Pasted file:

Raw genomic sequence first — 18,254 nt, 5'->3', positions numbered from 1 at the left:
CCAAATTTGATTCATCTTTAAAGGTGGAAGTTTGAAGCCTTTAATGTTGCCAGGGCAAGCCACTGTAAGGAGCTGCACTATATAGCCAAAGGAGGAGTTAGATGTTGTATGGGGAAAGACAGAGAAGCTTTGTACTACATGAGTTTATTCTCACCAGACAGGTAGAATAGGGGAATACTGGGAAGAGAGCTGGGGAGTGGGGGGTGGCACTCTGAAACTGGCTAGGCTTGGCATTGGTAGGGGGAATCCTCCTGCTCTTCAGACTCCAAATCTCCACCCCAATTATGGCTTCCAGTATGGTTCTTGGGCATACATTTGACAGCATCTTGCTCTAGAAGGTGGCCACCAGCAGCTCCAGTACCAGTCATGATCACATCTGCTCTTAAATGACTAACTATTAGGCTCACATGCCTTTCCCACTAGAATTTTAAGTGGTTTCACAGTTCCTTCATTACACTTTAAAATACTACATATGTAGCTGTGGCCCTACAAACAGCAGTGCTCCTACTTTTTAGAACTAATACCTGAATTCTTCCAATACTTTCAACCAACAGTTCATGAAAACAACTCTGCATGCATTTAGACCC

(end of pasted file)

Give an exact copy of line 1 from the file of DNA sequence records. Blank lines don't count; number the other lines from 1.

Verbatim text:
Raw genomic sequence first — 18,254 nt, 5'->3', positions numbered from 1 at the left: